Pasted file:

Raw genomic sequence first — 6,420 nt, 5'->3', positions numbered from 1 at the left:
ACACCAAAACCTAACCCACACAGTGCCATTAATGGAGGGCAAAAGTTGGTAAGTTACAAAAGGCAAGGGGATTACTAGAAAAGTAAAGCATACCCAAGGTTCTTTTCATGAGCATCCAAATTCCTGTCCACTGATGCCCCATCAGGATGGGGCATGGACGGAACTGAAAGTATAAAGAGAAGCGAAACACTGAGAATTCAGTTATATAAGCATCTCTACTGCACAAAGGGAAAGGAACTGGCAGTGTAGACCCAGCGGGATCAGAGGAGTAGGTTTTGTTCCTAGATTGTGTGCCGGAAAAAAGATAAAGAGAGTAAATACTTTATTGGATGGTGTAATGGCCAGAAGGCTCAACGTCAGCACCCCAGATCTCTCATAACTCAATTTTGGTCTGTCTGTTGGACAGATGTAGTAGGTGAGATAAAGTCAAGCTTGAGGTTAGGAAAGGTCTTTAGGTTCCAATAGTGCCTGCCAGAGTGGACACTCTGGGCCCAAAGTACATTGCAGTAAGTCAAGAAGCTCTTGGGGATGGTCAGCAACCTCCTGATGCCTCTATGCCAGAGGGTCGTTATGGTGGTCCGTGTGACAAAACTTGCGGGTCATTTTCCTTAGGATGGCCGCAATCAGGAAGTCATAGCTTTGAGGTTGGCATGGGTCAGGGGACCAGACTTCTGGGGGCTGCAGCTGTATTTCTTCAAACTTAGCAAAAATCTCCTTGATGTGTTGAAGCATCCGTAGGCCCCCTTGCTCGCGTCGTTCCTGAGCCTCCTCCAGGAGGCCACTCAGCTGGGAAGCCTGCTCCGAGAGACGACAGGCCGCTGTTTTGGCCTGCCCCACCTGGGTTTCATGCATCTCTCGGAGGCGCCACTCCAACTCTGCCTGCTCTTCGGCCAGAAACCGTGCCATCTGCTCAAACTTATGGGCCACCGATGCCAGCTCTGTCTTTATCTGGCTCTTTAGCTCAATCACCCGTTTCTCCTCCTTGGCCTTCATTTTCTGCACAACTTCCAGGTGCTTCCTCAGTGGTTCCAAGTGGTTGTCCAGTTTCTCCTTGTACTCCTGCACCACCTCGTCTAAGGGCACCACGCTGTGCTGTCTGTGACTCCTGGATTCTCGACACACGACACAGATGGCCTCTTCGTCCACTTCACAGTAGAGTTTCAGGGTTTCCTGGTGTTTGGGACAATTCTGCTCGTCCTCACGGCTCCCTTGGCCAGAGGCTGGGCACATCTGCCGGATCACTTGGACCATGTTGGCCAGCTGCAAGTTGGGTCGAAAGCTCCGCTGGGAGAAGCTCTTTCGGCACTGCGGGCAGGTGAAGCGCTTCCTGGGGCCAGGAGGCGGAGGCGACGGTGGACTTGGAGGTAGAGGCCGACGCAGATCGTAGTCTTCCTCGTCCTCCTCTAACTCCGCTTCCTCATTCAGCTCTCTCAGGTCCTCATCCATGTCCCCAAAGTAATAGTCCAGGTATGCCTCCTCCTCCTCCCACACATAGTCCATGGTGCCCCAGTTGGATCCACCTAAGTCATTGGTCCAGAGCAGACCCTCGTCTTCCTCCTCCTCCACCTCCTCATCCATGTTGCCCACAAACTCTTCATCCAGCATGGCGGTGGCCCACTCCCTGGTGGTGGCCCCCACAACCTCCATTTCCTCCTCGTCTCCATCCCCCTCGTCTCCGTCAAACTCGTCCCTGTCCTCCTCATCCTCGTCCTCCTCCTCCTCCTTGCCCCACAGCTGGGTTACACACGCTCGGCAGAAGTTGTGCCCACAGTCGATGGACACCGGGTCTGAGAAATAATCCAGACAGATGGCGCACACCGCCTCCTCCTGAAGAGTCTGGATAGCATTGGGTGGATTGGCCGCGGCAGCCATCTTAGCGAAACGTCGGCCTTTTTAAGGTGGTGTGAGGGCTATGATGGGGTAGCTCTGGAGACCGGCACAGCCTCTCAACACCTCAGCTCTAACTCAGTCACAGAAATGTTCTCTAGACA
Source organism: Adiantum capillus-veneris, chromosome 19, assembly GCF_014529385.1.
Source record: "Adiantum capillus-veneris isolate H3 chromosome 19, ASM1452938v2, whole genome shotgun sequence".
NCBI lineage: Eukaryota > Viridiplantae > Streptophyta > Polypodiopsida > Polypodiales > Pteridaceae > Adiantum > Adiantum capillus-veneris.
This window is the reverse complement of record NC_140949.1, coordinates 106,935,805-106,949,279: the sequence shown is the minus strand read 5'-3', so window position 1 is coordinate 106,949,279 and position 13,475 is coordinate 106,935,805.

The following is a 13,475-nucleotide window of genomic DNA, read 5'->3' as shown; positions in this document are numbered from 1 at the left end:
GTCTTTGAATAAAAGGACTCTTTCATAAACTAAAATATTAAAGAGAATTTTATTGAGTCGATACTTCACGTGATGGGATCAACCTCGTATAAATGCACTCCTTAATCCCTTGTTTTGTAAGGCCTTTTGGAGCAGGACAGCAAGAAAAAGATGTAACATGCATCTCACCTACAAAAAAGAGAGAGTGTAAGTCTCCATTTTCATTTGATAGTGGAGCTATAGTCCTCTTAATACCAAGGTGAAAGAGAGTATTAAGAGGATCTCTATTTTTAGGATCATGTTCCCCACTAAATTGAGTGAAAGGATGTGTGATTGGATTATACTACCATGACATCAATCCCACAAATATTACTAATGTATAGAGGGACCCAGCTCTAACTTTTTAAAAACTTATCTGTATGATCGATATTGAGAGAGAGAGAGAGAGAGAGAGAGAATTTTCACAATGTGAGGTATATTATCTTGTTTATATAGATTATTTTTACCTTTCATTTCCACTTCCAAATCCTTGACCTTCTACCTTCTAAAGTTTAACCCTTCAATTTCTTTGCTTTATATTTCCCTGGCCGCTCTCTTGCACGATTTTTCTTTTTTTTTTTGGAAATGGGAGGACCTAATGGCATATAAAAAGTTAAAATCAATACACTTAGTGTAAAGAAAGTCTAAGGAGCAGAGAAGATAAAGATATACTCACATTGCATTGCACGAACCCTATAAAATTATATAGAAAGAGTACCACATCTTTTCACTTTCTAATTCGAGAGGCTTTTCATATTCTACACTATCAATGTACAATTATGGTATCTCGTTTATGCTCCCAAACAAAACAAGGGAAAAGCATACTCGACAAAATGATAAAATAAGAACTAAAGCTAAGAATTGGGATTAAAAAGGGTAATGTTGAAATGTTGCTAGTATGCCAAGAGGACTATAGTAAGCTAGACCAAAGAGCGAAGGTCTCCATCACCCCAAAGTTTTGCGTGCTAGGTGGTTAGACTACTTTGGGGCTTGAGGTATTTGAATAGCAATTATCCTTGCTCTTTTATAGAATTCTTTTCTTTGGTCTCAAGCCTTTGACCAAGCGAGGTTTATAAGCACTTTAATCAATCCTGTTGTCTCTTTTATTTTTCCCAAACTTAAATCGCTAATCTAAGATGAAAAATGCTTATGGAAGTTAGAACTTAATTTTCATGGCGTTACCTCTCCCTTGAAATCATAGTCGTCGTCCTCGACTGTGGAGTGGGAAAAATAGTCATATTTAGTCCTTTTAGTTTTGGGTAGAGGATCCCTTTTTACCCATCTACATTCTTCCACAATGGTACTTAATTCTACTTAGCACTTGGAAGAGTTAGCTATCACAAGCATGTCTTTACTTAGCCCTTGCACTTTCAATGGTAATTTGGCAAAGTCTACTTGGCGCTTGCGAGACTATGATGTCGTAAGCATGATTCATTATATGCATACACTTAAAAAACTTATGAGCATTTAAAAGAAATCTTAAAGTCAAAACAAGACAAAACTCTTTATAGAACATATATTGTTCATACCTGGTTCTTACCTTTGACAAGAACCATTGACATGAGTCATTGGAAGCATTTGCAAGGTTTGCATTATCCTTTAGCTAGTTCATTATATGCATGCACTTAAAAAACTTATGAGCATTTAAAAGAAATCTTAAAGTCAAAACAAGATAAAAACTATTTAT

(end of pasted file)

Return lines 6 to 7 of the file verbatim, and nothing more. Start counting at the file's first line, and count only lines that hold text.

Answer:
This window is the reverse complement of record NC_140949.1, coordinates 106,935,805-106,949,279: the sequence shown is the minus strand read 5'-3', so window position 1 is coordinate 106,949,279 and position 13,475 is coordinate 106,935,805.

The following is a 13,475-nucleotide window of genomic DNA, read 5'->3' as shown; positions in this document are numbered from 1 at the left end: